AI and machine learning are some things that we're working on this year. Some of the areas that we are interested in are where are people coming from, and what games are people playing?

And then that journey of: What do they do? What do they say? What are they engaging in, and then what they do next? Because then we can start to build up profiles within the mobile games. For instance, we know that in within this game, 80 per cent of players cared about climate action, or didn’t care. If we have other projects within that topic, then we have a better ability to build up much deeper intelligence across demographics, the markets, the type of [users]. That leads on to some of the deeper tech considerations.

Why start with gamers?

Gamers represent 2.6 billion people on the planet, so that's a good start. But our platform isn't a silver bullet; it's not going to solve everything.

Together with UNEP, we set up an initiative called Playing for the Planet, which is a group of more than 25 game studios and publishers that have made commitments to protecting the planet. It's been running for just over a year now and made some really good tracks, with the likes of Microsoft, Sony and Unity having signed up.

Playmob is more focused on the casual gamer that plays on their mobile device. But what about the fast-growing world of esports?

eSports is interesting because our games are adverts essentially. Wherever an advert can be slotted, one of our games can be played. Imagine you're at an esports event in the audience, and you've got your ad break. What do gamers love doing? Playing games!

So on the big screens in front of you a QR code pops up: scan and start playing. Or you hear a special announcement: “The UN needs you!” We've tested a few live environments before events, and it works really well. It’s also what we did at Web Summit: showed a QR code and people played.

Part of Playmob’s mission is to raise awareness about the Global Goals and other issues. Does it stop there?

Games are interactive and can be a platform for fundraising and taking action. I think we are part of this whole mindset shift. Consumers are voting with their wallets on brands and services that they want to support based their values and what's ethical.

We’ve seen a shift in the market of non-ethical brands being boycotted, and ethical ones rising to the top. And I think it's the same with gaming.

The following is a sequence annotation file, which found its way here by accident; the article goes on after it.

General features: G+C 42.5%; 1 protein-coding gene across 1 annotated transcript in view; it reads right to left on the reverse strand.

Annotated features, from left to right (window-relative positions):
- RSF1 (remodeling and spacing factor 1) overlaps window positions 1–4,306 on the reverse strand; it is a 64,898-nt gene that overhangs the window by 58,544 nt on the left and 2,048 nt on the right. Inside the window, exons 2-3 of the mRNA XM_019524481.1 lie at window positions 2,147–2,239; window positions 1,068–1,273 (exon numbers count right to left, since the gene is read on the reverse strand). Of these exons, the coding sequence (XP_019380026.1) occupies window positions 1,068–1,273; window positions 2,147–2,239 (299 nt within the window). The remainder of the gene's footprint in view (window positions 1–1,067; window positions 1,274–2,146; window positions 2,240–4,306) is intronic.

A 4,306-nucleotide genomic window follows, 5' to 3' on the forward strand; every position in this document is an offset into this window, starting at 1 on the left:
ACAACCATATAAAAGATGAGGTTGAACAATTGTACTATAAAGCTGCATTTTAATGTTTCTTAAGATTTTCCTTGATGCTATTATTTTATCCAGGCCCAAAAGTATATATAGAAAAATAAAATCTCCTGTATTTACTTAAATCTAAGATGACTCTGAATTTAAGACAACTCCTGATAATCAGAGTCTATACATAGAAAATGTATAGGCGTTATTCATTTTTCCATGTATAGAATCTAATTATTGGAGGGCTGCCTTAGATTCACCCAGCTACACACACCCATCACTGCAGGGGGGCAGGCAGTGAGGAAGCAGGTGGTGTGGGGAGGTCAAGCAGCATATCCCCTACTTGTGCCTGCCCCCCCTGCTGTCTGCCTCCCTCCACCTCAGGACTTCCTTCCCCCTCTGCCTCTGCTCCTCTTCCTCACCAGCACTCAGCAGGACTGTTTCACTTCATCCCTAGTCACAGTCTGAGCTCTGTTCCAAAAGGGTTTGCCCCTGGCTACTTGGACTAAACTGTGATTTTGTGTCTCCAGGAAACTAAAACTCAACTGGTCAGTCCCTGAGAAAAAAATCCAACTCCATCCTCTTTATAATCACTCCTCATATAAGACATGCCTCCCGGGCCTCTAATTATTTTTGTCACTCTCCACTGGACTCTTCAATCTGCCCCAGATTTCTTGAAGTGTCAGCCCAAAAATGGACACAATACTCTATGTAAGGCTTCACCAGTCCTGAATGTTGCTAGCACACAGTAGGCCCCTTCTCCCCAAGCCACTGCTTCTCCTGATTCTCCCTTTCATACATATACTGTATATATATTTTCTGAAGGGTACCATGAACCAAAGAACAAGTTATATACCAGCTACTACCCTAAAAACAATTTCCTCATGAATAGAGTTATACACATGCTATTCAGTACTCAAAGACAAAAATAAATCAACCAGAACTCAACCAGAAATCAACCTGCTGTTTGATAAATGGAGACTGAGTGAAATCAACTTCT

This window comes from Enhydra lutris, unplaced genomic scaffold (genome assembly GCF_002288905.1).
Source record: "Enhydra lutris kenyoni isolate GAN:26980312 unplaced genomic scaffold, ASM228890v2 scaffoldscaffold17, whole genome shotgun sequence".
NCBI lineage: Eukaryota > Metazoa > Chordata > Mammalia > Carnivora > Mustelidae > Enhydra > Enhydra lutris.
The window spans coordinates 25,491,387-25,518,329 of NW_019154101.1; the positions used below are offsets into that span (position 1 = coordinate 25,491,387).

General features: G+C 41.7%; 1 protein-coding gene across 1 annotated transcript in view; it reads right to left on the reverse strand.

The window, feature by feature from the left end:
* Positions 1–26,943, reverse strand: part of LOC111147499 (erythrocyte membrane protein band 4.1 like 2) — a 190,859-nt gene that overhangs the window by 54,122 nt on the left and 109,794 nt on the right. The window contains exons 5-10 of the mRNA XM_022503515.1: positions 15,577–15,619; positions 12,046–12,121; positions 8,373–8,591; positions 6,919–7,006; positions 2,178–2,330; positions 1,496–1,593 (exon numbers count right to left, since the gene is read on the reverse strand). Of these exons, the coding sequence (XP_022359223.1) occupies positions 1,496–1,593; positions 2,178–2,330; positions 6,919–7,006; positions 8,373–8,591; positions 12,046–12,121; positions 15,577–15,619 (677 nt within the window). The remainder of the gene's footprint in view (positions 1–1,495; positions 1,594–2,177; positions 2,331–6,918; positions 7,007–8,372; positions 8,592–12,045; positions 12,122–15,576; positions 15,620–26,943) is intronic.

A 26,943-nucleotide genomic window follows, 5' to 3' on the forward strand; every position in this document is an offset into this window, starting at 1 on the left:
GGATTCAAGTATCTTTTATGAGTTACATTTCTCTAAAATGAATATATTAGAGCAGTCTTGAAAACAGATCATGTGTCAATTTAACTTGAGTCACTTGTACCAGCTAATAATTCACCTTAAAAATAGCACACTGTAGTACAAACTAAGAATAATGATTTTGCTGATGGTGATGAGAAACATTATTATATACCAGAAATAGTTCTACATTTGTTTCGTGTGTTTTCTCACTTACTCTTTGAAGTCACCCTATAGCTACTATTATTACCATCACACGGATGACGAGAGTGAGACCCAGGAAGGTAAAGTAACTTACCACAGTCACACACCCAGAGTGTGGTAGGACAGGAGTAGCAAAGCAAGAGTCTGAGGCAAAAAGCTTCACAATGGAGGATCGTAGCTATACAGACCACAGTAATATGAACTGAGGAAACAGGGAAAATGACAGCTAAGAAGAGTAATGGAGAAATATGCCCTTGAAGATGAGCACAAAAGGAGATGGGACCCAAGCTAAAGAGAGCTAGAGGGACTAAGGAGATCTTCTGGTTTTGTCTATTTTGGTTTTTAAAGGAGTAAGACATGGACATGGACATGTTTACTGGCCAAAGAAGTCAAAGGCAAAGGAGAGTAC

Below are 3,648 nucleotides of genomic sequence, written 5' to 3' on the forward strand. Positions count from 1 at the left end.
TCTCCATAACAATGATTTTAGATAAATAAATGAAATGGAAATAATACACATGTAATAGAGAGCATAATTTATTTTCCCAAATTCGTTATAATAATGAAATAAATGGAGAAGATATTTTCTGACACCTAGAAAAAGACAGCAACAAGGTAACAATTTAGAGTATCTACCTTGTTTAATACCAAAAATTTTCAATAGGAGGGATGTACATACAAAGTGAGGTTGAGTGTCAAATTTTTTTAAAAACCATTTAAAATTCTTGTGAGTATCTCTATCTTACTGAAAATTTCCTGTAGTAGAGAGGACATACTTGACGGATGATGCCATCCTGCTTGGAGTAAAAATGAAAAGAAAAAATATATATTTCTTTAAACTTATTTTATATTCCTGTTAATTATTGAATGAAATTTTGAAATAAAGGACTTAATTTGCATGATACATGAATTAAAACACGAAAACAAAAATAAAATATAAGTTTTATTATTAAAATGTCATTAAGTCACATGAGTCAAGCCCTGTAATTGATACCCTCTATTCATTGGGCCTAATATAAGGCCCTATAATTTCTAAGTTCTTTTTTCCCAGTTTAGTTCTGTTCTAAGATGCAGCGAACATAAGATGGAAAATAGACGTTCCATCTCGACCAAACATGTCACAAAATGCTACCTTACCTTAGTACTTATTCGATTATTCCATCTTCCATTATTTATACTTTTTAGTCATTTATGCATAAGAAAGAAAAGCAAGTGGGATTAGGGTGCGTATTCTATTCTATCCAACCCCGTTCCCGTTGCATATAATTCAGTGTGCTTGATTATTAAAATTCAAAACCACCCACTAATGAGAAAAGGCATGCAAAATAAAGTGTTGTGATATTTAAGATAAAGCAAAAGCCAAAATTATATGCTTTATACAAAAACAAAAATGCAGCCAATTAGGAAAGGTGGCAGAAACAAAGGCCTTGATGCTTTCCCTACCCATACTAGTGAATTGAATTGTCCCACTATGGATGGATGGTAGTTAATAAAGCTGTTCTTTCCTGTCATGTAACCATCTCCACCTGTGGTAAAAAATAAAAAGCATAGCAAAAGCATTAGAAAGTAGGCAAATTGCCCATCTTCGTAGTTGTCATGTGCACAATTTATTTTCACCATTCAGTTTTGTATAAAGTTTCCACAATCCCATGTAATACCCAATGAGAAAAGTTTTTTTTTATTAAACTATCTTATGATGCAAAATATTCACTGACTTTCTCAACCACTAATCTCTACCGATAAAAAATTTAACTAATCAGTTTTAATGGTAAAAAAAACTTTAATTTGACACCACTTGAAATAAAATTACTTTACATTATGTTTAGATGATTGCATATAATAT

People play games to have fun and for escapism. But they can also play for other reasons. I've heard of gamers selecting games that were specifically developed by female gamers. Or the app stores last year, for example: Google promoted the green games, so all games that either had a climate theme or games that were taking action for climate.

What would you say to those who might doubt that gamers care about things like the global goals or the United Nations?

First, engagement rates for our games were really high. In a playable ad, you would be lucky to see about 10 per cent engagement.

We've seen as high as 54 per cent [engagement], and our average is 30 per cent.

And all games are optional as well – users must opt-in. Closer to 20 per cent of people get to the end, and a big portion of them then click through to find out more. So compared to standard media, which sees something like 0.6 per cent engagement, we're doing something right!

Sounds different from the ‘gamer’ stereotype!

Gamers are anybody and everyone, and I think last year showed us just how much.

Games actually provide the social fabric tool for a lot of people's lives, especially during lockdown.

That’s why the gaming industry set up Play Apart Together, which was giving people who play games information about how to stay safe [during the COVID-19 pandemic]. Initiatives like that show the power and the reach that we've got.

I think people have started to understand that it's not just teenage boys playing video games, it's mums and dads and grandparents, too. For mobile gaming, it's 50-50 male/female. In some games, more women play than men. And the average age is 37, even though the biggest portion of gamers is between 18 and 35. About 20 per cent of gamers are over 50! Gaming is for everybody – it’s not the typical stereotype that we all think of.

Playmob founder and CEO Jude Ower. Image credit: Playmob

What has been your most exciting project since founding Playmob?

I absolutely love the work that we're doing with UNDP. It's about reaching people in countries that haven't had a voice before on climate action. And even reaching certain demographics, for instance those under 16 or 18, who can't vote.

We want to be able to give the voice to people who need it, and make sure everyone can get access to these games.

I think the output of what that's going to achieve, where the data is going to go, and the impact it could have, is massively exciting.

With 1.2 million respondents, the Peoples’ Climate Vote is the largest survey of public opinion on climate change ever conducted. Using a new and unconventional approach to polling, results span 50 countries and cover more than half of the world’s population. Thanks to partners like Playmob, poll questions were distributed through ads in mobile game apps in 17 languages, which resulted in a huge, unique, and random sample of people of all genders, ages, and educational backgrounds. Read the full report here.

Learn more about Playmob here.

Header image credit: Beata Dudova via Pexels




Please login to post a comment.